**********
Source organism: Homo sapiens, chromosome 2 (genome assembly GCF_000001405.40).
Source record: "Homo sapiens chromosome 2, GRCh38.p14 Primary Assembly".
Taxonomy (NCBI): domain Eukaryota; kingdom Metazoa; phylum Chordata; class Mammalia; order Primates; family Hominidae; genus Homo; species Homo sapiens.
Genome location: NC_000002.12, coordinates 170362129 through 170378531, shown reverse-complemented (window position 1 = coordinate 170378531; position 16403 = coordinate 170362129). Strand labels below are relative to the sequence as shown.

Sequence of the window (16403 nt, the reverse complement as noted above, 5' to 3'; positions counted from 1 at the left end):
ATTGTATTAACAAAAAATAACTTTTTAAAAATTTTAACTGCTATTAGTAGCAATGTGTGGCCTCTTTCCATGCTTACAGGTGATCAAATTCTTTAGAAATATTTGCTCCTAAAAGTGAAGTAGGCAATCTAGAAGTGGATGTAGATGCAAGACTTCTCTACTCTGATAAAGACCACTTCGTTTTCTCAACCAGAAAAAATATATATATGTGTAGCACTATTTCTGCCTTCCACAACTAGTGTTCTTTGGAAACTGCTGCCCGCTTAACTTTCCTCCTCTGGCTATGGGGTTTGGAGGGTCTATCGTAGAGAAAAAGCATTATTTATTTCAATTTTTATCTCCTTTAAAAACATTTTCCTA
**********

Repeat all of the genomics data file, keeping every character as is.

Source organism: Homo sapiens, chromosome 2 (genome assembly GCF_000001405.40).
Source record: "Homo sapiens chromosome 2, GRCh38.p14 Primary Assembly".
Taxonomy (NCBI): domain Eukaryota; kingdom Metazoa; phylum Chordata; class Mammalia; order Primates; family Hominidae; genus Homo; species Homo sapiens.
Genome location: NC_000002.12, coordinates 170362129 through 170378531, shown reverse-complemented (window position 1 = coordinate 170378531; position 16403 = coordinate 170362129). Strand labels below are relative to the sequence as shown.

Sequence of the window (16403 nt, the reverse complement as noted above, 5' to 3'; positions counted from 1 at the left end):
ATTGTATTAACAAAAAATAACTTTTTAAAAATTTTAACTGCTATTAGTAGCAATGTGTGGCCTCTTTCCATGCTTACAGGTGATCAAATTCTTTAGAAATATTTGCTCCTAAAAGTGAAGTAGGCAATCTAGAAGTGGATGTAGATGCAAGACTTCTCTACTCTGATAAAGACCACTTCGTTTTCTCAACCAGAAAAAATATATATATGTGTAGCACTATTTCTGCCTTCCACAACTAGTGTTCTTTGGAAACTGCTGCCCGCTTAACTTTCCTCCTCTGGCTATGGGGTTTGGAGGGTCTATCGTAGAGAAAAAGCATTATTTATTTCAATTTTTATCTCCTTTAAAAACATTTTCCTA